RHP Brett Schulze - 24 years old - 2019 seventh round draft selection - University of Minnesota - He’s a power pitcher with his fastball sitting in the mid nineties - he has shown the ability to reach the upper ranges - tightened up his initial secondary offering to being more of a hard slider than slurve but still has a curve ball in reserve to use against lefties.  Brett pitched very well during his return year this season from Tommy John surgery - after August 1st he was particularly strong - a 1.72 ERA in 15 2/3 IP between High A Jersey Shore and AA Reading.  In the Arizona Fall League he posted a 1.08 ERA in 8 appearances ( 8 1/3 IP ) with 10 K’s but also 6 walks - control was a bit erratic.  First year back from TJ - 30 games overall - 34 IP - question is whether a team would take a chance on the “stuff” playing over a full season of play in 2023 at the big league level.

LHP Erik Miller - 24 years old - 2019 4th round draft selection - Stanford - Erik posted a 3.54 ERA in 32 games ( 48 1/3 IP )  between AA Reading and AAA Lehigh Valley with 62 K’s and 31 BB. He’s been converted to a full time reliever and will remain in that role - previous shoulder issues/concerns forced the transition.  Erik is now considered fully healthy - it’s a recurring theme but his issues to date have been command and control and that pattern continued in 2022 with a 2.00 K/BB ratio.   When he’s able to throw strikes the stuff certainly plays - his fastball posts as high as 98 mph and generally sits between 93 to 95.  He throws both a sinker and four seam fastball with a curve, slider and change up as secondaries. The question whether a team would select him in the draft or not is again whether they perceive that command and control can be harnessed consistently to allow for the stuff to play.  I’m on the fence whether taking a risk of exposing him to the draft is warranted or not - hard throwing lefty relievers are certainly highly valued.

RHP Cristian Hernandez - 22 years old - signed as an international free agent 7/9/17 - He has a three pitch mix with the fastball generally sitting 91 to 94 mph, flashing a bit higher along with a curve and changeup.  Opened the year with Jersey Shore as part of the starting rotation but wasn’t effective prompting a move to the pen initially as a bulk reliever.  The role change resulted in success as he posted a 1.54 ERA in six July appearances ( 11 2/3 IP ) with a focus on simplicity in both approach and mix.  Over the course of the remaining season Cristian yielded no runs in 15 of his 19 relief appearances.  Success continued in the Arizona Fall League where he posted a sparkling 0.82 ERA in 8 appearances ( 11 IP ) with 11 K’s and only one walk.  He was selected to the league’s all-star game and pitched a scoreless inning striking out two batters.   Has yet to pitch above the High A level which would be the consideration if a team were to choose him in the draft.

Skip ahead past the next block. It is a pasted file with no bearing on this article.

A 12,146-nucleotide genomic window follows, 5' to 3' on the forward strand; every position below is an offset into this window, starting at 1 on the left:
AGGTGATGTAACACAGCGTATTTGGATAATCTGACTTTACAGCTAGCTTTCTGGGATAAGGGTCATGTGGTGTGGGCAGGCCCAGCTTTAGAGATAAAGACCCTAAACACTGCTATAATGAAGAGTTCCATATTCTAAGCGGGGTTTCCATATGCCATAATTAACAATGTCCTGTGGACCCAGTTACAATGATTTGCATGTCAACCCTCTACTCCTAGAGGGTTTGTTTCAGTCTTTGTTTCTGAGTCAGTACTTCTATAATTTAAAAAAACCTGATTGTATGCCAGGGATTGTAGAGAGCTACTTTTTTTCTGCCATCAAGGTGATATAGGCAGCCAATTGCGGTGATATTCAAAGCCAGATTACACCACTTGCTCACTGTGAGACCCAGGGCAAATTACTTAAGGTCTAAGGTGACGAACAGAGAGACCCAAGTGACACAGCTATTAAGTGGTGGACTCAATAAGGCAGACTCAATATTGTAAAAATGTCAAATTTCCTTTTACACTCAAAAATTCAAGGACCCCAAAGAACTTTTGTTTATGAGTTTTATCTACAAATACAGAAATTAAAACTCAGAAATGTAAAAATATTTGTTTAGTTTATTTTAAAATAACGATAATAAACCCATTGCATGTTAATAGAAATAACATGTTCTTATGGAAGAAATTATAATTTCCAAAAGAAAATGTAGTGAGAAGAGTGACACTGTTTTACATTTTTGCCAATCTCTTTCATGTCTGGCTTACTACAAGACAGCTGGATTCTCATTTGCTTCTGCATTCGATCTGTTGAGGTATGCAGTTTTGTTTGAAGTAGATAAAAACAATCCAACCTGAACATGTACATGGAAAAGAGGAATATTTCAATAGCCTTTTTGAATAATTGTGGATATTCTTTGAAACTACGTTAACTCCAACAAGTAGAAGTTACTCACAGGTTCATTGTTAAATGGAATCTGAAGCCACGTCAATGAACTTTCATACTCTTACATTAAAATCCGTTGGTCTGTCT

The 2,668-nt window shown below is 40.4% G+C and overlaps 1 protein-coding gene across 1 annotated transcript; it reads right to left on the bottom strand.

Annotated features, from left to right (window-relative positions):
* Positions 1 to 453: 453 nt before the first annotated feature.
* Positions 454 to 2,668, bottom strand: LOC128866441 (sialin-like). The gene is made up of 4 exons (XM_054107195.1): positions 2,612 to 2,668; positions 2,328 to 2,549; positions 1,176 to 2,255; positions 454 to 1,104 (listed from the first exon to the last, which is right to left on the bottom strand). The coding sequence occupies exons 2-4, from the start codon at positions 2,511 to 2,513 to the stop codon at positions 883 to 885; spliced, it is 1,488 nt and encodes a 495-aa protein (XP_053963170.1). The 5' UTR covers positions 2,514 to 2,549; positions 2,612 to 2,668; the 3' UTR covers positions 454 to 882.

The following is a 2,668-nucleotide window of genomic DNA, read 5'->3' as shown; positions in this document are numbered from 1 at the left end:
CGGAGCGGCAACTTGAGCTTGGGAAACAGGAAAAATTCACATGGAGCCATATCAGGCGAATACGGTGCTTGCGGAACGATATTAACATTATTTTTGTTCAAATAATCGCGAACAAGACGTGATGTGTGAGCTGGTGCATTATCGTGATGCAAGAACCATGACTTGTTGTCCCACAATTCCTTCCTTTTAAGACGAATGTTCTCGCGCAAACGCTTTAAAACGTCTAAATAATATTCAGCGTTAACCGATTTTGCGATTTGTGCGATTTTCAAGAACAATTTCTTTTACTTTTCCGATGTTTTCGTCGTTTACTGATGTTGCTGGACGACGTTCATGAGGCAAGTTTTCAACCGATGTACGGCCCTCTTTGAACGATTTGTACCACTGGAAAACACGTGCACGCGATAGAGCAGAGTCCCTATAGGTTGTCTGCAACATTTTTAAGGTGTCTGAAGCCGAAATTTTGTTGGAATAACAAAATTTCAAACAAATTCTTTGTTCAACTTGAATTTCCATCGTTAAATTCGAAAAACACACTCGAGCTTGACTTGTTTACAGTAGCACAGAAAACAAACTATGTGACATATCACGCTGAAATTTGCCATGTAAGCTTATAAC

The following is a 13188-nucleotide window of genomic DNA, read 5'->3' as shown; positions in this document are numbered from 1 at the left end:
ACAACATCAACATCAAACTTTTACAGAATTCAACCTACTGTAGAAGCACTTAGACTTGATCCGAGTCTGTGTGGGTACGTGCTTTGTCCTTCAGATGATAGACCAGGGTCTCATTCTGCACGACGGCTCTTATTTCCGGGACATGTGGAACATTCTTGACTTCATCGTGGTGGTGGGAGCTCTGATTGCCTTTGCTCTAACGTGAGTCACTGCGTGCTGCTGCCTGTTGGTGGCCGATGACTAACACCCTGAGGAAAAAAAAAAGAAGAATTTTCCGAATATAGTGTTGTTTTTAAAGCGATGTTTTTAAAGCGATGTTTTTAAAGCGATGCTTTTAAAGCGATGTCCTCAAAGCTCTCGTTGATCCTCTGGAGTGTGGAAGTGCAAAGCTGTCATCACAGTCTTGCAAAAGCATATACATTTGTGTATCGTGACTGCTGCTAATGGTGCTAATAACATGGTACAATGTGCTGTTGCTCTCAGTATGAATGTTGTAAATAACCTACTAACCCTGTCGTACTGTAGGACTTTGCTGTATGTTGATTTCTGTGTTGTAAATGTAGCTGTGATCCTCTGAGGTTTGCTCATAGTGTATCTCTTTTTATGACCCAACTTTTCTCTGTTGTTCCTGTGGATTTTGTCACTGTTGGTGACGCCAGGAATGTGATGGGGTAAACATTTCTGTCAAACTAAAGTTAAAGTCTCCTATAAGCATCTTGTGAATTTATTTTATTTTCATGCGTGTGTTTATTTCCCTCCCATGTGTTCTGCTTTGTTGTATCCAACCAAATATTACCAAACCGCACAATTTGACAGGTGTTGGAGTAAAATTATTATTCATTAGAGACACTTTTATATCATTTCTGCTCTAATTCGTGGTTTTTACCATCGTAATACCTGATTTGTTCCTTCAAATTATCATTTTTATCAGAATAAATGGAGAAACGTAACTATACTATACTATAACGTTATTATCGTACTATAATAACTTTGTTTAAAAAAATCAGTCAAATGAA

LHP Ethan Lindow - 24 years old - 2017 5th round draft selection - Locust Grove High School , GA - Ethan is the ultimate command and control artist - his fastball velocity is generally lower nineties but he gets excellent pitch movement and deception as all of his deliveries come out of the same arm slot - fastball, slider, change up and curve.  The change up is a put away pitch.  He posted a 3.70 combined ERA in 27 appearances ( 19 starts ) with High A Jersey Shore and AA Reading amassing 116 2/3 IP with 98 K’s and 30 BB. In his career he’s pitched 410 innings with 396 K’s and 105 BB ( 3.77 K/BB ratio ).  The term “crafty lefty” used to be a recurring phrase in pro baseball and I remember the likes of Randy Jones, Randy Wolf, etc that had quite a bit of success in their big league careers.  Question teams will ask if considering Ethan in the draft is whether there’s still room in the game for craftsmanship and the “soft tossing lefty” 🧐.

OF/1B Carlos De La Cruz - 22 years old - signed as an un-drafted free agent 8/23/17 from Yonkers, New York - Carlos had his best season in 2022 posting 22 doubles, 17 home runs and 47 RBIs in 102 games between High A Jersey Shore and AA Reading.  He also played very well in the Arizona Fall League where he produced a .307/.368/.516 slash line in 68 plate appearances with 3 home runs and 14 RBI’s.   Carlos is 6’8” and very athletic - has played all three outfield positions in his brief pro career to date and late in this past season added first base to the mix.   When we first saw him hit on the backfields multiple folks remarked how the ball jumps off his bat - it makes that special baseball loud sound that results from the barreling of the ball on the sweet spot.  He can drive baseballs high and deep into the sky.  His relative inexperience at the upper levels coupled with a transition to a new position might be pause for other clubs to consider him in the draft.

Happy Day, Happy Baseball ⚾️